As soon as she finished speaking to them, the Maiden of the Moon started to cry. At first, the lilies had only listened, they had reached out to her story with every petal they could muster, but now that the Lady cried, they folded vases of their leaves and received her tears and drank them, like they drank the autumn rain. And when she finally finished crying, they wanted to sing and dance for her, and weave intricate patterns like they used to do all the time, but they stopped before they could start. Behind the Lady, the bright image of the Lord of the Garden appeared. He had heard all the Lady had said to them. A smiled played along his lips as he addressed his Ladyís favourite flowers with the following words:

ĎMy dear flowers, why do you tell her Lady of everlasting love, when thereís so much more beyond this garden? Why do you only tell of life, if death is just as everlasting? You should come outside and see for yourself, you are blinded by your tales of everlasting love and life, while outside thereís illness and betrayal, poverty and hunger, war and death.í

Then he turned to his Lady, his smile now menacing as he spoke:

ĎAnd you, woman, you want me to leave this place? Iím happy to, but I'll take you, you and your darling children with me. Like me, you will fly the skies and look down upon all there is to see beyond this garden...'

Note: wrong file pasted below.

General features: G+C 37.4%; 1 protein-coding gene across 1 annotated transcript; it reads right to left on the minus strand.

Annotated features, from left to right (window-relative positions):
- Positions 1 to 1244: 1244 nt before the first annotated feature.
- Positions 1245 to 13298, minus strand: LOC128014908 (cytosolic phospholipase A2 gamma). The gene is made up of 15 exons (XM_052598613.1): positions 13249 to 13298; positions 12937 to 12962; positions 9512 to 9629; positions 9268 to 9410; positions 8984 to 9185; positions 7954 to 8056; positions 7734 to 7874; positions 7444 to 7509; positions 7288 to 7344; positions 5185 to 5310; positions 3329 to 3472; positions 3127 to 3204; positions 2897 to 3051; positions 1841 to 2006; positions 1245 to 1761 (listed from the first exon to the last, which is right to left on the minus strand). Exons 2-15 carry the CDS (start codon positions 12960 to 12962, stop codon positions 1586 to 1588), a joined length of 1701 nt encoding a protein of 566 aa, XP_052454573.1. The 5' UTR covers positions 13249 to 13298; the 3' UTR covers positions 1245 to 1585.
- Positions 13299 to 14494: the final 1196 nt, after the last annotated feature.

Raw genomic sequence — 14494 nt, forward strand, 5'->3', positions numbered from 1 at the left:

What happened then, no one knows. Yet the lilies found themselves bound in their green leaves, forming little green buds on little green stems, captives in a little green cell. Then, when the Lady of the Lilies first cried from her new high seat and her tears rained down upon the flowers, the lilies opened up and sang their song to comfort her, but not from a sparkling pond - instead, from an ocean of sand. And every night, when the moon rises above the Rahaz Dath Desert and the Lady longs for her Garden and cries in desperation, the lilies will sing their song. And if their song pleases the Lady, she might come down to them, forgetting her sorrow, descending from her high home upon an Aj white as snow, and sheíll dance the whole night with them, till Lord Sun scares them all away at dawn.

 

Story written by Gean Firefeet View Profile